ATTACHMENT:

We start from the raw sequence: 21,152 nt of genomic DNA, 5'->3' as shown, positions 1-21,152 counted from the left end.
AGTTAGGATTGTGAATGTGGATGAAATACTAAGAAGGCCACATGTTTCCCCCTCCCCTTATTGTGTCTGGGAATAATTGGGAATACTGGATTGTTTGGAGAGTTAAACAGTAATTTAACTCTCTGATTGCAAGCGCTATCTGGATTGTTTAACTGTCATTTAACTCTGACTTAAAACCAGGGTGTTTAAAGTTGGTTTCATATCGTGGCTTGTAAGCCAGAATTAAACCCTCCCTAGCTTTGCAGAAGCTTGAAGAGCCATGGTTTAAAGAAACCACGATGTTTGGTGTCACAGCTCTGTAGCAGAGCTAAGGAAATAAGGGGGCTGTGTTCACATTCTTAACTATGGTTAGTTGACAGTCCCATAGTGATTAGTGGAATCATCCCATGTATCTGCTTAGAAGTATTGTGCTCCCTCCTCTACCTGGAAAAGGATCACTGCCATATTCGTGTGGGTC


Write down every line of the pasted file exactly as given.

We start from the raw sequence: 21,152 nt of genomic DNA, 5'->3' as shown, positions 1-21,152 counted from the left end.
AGTTAGGATTGTGAATGTGGATGAAATACTAAGAAGGCCACATGTTTCCCCCTCCCCTTATTGTGTCTGGGAATAATTGGGAATACTGGATTGTTTGGAGAGTTAAACAGTAATTTAACTCTCTGATTGCAAGCGCTATCTGGATTGTTTAACTGTCATTTAACTCTGACTTAAAACCAGGGTGTTTAAAGTTGGTTTCATATCGTGGCTTGTAAGCCAGAATTAAACCCTCCCTAGCTTTGCAGAAGCTTGAAGAGCCATGGTTTAAAGAAACCACGATGTTTGGTGTCACAGCTCTGTAGCAGAGCTAAGGAAATAAGGGGGCTGTGTTCACATTCTTAACTATGGTTAGTTGACAGTCCCATAGTGATTAGTGGAATCATCCCATGTATCTGCTTAGAAGTATTGTGCTCCCTCCTCTACCTGGAAAAGGATCACTGCCATATTCGTGTGGGTC